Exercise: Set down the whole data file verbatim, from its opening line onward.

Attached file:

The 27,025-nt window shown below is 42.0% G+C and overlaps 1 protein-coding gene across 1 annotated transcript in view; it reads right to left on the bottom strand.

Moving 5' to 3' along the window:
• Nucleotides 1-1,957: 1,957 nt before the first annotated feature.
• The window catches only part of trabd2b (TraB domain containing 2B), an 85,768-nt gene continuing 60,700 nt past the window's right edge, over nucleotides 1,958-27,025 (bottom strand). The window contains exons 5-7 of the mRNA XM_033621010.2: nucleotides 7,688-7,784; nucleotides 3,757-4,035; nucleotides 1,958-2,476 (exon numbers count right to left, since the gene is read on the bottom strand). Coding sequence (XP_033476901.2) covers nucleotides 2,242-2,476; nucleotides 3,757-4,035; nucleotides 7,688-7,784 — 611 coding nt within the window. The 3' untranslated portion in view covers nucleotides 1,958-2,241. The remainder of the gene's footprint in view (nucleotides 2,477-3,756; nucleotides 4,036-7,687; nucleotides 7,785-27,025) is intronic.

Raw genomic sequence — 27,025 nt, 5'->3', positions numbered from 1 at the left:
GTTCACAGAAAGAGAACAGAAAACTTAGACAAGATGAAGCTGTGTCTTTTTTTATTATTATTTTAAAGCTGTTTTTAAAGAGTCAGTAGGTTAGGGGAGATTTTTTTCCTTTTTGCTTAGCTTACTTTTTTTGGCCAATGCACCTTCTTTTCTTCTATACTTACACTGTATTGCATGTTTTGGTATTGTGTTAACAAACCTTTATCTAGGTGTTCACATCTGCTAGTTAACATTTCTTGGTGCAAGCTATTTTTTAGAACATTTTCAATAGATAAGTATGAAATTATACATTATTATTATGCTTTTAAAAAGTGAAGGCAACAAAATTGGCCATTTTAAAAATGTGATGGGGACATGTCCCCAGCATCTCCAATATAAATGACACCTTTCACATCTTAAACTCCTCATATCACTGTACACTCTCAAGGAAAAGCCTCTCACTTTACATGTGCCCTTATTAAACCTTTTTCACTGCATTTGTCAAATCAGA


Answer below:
The 27,025-nt window shown below is 42.0% G+C and overlaps 1 protein-coding gene across 1 annotated transcript in view; it reads right to left on the bottom strand.

Moving 5' to 3' along the window:
• Nucleotides 1-1,957: 1,957 nt before the first annotated feature.
• The window catches only part of trabd2b (TraB domain containing 2B), an 85,768-nt gene continuing 60,700 nt past the window's right edge, over nucleotides 1,958-27,025 (bottom strand). The window contains exons 5-7 of the mRNA XM_033621010.2: nucleotides 7,688-7,784; nucleotides 3,757-4,035; nucleotides 1,958-2,476 (exon numbers count right to left, since the gene is read on the bottom strand). Coding sequence (XP_033476901.2) covers nucleotides 2,242-2,476; nucleotides 3,757-4,035; nucleotides 7,688-7,784 — 611 coding nt within the window. The 3' untranslated portion in view covers nucleotides 1,958-2,241. The remainder of the gene's footprint in view (nucleotides 2,477-3,756; nucleotides 4,036-7,687; nucleotides 7,785-27,025) is intronic.

Raw genomic sequence — 27,025 nt, 5'->3', positions numbered from 1 at the left:
GTTCACAGAAAGAGAACAGAAAACTTAGACAAGATGAAGCTGTGTCTTTTTTTATTATTATTTTAAAGCTGTTTTTAAAGAGTCAGTAGGTTAGGGGAGATTTTTTTCCTTTTTGCTTAGCTTACTTTTTTTGGCCAATGCACCTTCTTTTCTTCTATACTTACACTGTATTGCATGTTTTGGTATTGTGTTAACAAACCTTTATCTAGGTGTTCACATCTGCTAGTTAACATTTCTTGGTGCAAGCTATTTTTTAGAACATTTTCAATAGATAAGTATGAAATTATACATTATTATTATGCTTTTAAAAAGTGAAGGCAACAAAATTGGCCATTTTAAAAATGTGATGGGGACATGTCCCCAGCATCTCCAATATAAATGACACCTTTCACATCTTAAACTCCTCATATCACTGTACACTCTCAAGGAAAAGCCTCTCACTTTACATGTGCCCTTATTAAACCTTTTTCACTGCATTTGTCAAATCAGA